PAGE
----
Monday, August 5, 2013

Down and Dirty at Langtree Peninsula

Hey! My name is Christine and I am one of three undergraduate researchers who came onto the Polizzotto team at the start of Summer 2013. It's now early August and we've done PLENTY in that time. While my fellow undergrads, Corey and Allison, have been on many a field day, I typically just hang back in the lab and do stuff there. HOWEVER, I finally went along on a field day a couple weeks back and it was definitely a less *cough* controlled environment. Langtree Peninsula is closer to Charlotte, so we all met at the lab at the crack of dawn so that we could arrive in time to meet our liason with DENR-DWQ, Joju Abraham. We met him just outside the gated entrance to the peninsula and then followed him by vehicle just a short distance down the road to our well sites. For those of you who don't know, a monitoring well looks like this:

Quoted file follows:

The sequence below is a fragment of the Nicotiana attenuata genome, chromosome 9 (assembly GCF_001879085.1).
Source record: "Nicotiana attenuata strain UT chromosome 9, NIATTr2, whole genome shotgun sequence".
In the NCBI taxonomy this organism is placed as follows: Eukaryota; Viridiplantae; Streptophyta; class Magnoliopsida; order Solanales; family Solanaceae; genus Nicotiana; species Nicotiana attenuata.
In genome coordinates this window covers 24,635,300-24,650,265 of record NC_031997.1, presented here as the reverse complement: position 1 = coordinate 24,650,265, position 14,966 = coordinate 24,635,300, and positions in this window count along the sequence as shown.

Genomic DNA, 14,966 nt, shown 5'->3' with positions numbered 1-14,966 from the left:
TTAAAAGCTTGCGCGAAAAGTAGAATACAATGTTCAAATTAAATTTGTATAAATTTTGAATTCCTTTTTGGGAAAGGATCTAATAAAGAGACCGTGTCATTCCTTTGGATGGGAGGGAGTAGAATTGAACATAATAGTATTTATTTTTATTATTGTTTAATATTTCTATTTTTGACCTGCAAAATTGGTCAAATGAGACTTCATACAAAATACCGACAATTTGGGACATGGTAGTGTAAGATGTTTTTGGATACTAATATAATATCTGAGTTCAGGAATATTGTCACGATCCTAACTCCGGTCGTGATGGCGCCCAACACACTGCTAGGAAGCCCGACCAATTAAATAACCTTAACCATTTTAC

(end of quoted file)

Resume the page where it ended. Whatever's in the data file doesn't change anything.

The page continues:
Looks innocent enough, right? WRONG! Some of these suckers go as deep as 600 feet and when you need to purge T-H-R-E-E well volumes before you can sample, these seemingly innocuous wells can be quite intimidating. In order to accomplish this well purge, we use a pump system. This is mainly comprised of a plastic tube of appropriate length, a power source (such as a car engine or some other electricity generating thing), and a device known as a controller that (you guessed it) controls the output of power and therefore controls the rate at which water flows out of the well from the plastic tube. The tube and the cord attached to the controller are lowered down into the well together and some initial measurements are taken to determine how long it will take for three well volumes to be emptied out, which can range from half an hour to 36 hours. At that point, we would simply hang back, relax, and take some readings using the YSI at appropriate intervals as the well was emptying. If things worked. Which, as it turns out, does not often happen. Our first technical difficulty occurred when Joju could not get his pump working (which later turned out to be a quick fix). Then, after we had split people and pumps up in order to tackle more sites, OUR controller broke. Fortunately, we managed to get some water samples before all the technology broke down, which were then filtered and treated at the site and stored in ice for the ride home. We not only battled technology, but nature. Before that day, you could not have convinced me that any other kind of fly besides a horsefly could bite. This is a false assumption because while we were in an open field and therefore spared the danger of ticks, we WERE subject to the constant nibbling of small flies that ran abundant while a hot sun beat down on us. Corey and I did manage to evade both sun and flies for a little while though. While our deepest well was draining, Corey and I went down to the peninsula and jumped into the lake water, fully clothed and dangerous :D A summer camp was taking place around the peninsula, and so there were giant inflatables floating in the water for the kids to play on. Corey swam over the inflatables to climb on top and was quickly reprimanded by a camp life guard :) We finally returned to the lab around 7:00 PM and, after some unloading and some filtering, we were finally able to call it a day. This is merely an abridged version of all that happened, but all in all, I found that field days can be fun and educational, in that you learn what to do, how to do it, and how stuff might blow up in your face anyway.

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